“Inflation is absolutely in the driver’s seat, particularly as it pertains to mortgage rates. Until we get some sustained evidence that inflation is beginning to recede, the upward pressure on mortgage rates will remain,” says Odeta Kushi, deputy chief economist at First American Financial Corporation.

What do Today’s Mortgage Rates Mean for Your Home Buying Plans?

This year’s dramatic surge in mortgage rates has complicated the math for homebuyers. Mortgage costs are significantly higher than they were just a few months ago, oftentimes wiping out any savings that would be seen from lower home prices.

Home prices remain near their all-time highs and are still higher than they were at the same point last year, despite some drops from their peaks earlier in the summer.

The most important thing is to do the math and calculate your expected monthly payment, and see if that fits your budget. The softening demand for homes could also mean you’re more likely to be able to find a deal or get a seller to agree to concessions, such as paying mortgage points to get you a lower interest rate.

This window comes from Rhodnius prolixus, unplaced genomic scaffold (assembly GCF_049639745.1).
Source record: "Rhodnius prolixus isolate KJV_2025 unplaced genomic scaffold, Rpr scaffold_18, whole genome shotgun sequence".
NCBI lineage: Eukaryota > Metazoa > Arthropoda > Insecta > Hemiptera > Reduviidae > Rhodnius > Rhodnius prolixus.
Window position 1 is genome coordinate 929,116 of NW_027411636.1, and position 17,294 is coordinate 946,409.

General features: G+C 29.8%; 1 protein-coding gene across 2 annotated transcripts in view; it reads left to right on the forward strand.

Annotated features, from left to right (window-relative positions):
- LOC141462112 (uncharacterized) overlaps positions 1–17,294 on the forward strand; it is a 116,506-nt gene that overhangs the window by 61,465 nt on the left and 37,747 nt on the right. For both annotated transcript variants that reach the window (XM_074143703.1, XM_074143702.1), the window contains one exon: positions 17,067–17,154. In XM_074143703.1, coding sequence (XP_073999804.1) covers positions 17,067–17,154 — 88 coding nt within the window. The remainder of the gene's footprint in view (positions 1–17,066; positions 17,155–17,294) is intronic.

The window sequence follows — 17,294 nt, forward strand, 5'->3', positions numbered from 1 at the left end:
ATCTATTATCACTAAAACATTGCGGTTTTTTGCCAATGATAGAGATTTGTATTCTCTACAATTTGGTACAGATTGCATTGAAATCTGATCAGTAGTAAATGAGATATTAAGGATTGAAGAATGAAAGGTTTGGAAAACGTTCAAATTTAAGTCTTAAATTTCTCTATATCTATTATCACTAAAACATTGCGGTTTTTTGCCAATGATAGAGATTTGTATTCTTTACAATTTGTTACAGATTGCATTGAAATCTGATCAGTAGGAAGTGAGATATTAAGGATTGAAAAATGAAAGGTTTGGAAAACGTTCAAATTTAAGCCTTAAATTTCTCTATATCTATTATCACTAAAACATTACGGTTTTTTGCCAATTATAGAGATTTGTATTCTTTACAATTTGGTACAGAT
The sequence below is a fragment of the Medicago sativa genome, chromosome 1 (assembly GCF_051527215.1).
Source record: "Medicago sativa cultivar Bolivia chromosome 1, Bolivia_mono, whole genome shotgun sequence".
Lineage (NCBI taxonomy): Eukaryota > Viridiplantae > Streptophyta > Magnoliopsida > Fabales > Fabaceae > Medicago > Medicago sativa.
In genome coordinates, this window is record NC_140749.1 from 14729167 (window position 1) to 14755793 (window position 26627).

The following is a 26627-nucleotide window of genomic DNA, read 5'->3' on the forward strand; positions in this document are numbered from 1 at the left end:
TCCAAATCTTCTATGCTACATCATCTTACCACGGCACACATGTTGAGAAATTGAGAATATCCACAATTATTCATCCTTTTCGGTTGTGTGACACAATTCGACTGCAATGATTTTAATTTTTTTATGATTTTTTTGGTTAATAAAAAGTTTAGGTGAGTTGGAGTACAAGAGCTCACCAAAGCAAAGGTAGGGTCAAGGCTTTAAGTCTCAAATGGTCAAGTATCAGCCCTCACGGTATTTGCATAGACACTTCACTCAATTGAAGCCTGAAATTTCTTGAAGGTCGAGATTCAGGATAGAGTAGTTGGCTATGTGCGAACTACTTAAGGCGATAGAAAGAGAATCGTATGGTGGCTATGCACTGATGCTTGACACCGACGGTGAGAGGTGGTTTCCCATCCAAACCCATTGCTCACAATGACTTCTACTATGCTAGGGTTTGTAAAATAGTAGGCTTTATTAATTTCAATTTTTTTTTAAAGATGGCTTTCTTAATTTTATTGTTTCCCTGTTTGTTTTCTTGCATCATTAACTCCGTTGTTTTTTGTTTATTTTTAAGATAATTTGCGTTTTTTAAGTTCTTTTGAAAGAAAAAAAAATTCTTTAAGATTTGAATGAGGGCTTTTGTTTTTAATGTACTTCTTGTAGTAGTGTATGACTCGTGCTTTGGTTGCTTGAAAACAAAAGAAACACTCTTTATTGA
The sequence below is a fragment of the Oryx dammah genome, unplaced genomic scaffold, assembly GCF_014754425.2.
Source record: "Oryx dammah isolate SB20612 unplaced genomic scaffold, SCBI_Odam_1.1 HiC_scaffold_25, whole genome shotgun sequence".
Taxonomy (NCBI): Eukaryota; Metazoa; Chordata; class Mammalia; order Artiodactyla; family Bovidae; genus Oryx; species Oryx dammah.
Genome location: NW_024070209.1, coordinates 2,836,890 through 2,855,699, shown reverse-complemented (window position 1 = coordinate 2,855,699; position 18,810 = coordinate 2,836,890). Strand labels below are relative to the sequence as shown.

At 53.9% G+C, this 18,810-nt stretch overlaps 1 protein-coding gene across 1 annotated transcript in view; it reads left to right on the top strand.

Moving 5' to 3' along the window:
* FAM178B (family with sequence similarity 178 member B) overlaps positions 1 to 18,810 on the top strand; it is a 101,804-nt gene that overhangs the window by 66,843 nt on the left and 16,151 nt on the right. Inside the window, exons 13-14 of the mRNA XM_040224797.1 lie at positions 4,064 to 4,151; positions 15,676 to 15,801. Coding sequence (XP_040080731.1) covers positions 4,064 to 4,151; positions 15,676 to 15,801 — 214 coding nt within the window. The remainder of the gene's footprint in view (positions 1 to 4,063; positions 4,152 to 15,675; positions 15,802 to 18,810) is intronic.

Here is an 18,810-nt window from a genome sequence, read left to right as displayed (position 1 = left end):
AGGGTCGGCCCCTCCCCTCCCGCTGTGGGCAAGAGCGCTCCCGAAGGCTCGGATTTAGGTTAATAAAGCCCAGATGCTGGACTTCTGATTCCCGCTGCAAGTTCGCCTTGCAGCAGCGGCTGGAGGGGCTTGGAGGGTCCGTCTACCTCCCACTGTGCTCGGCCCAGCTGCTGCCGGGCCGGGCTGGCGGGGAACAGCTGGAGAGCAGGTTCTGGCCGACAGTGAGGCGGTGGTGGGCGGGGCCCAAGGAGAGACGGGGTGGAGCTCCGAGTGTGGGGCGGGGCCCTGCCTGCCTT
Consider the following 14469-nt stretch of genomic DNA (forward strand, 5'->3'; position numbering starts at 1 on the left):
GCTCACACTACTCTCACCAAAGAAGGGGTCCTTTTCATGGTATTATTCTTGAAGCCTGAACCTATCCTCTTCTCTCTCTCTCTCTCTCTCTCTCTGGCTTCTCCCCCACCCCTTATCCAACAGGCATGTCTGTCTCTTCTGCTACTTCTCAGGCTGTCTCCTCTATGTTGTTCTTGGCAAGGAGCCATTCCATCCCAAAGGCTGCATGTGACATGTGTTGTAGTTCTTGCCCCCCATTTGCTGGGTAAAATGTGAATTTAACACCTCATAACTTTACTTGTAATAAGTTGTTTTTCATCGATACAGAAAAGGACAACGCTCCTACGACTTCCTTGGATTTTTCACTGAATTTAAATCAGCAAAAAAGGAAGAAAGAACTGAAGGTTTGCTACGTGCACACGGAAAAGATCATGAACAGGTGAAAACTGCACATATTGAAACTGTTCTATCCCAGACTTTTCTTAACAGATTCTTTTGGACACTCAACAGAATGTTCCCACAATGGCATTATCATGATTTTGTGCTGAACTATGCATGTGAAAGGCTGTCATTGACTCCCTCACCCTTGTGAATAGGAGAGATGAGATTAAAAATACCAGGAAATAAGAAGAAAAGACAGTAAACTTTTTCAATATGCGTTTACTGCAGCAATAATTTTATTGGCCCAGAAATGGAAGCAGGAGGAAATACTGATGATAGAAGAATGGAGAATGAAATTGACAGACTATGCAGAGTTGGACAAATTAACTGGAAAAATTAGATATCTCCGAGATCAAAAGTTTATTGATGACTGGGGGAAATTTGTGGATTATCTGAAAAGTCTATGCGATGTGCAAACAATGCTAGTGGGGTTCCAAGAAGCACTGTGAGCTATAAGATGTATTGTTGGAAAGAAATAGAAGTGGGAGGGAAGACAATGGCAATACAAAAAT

“It’s always a good time to buy a home, if that’s what is important to you. It’s just about doing your research and making good informed decisions,” says Eileen Derks, head of mortgage at Laurel Road, an online lender owned by KeyBank that specializes in serving health care professionals.

What to Know About Loans Fees

Anytime you take out a home loan, your decision should factor in the loan’s closing costs. The closing costs can be anywhere from 3-6% of the loan amount, including origination fees, prepaid interest, and property taxes.. Accepting a higher interest rate, in exchange for lender credits can assist you in reducing your out-of-pocket costs. The strategy can save you money in the short-term, so it’s worth considering if you plan to sell or refinance your home within five to eight years.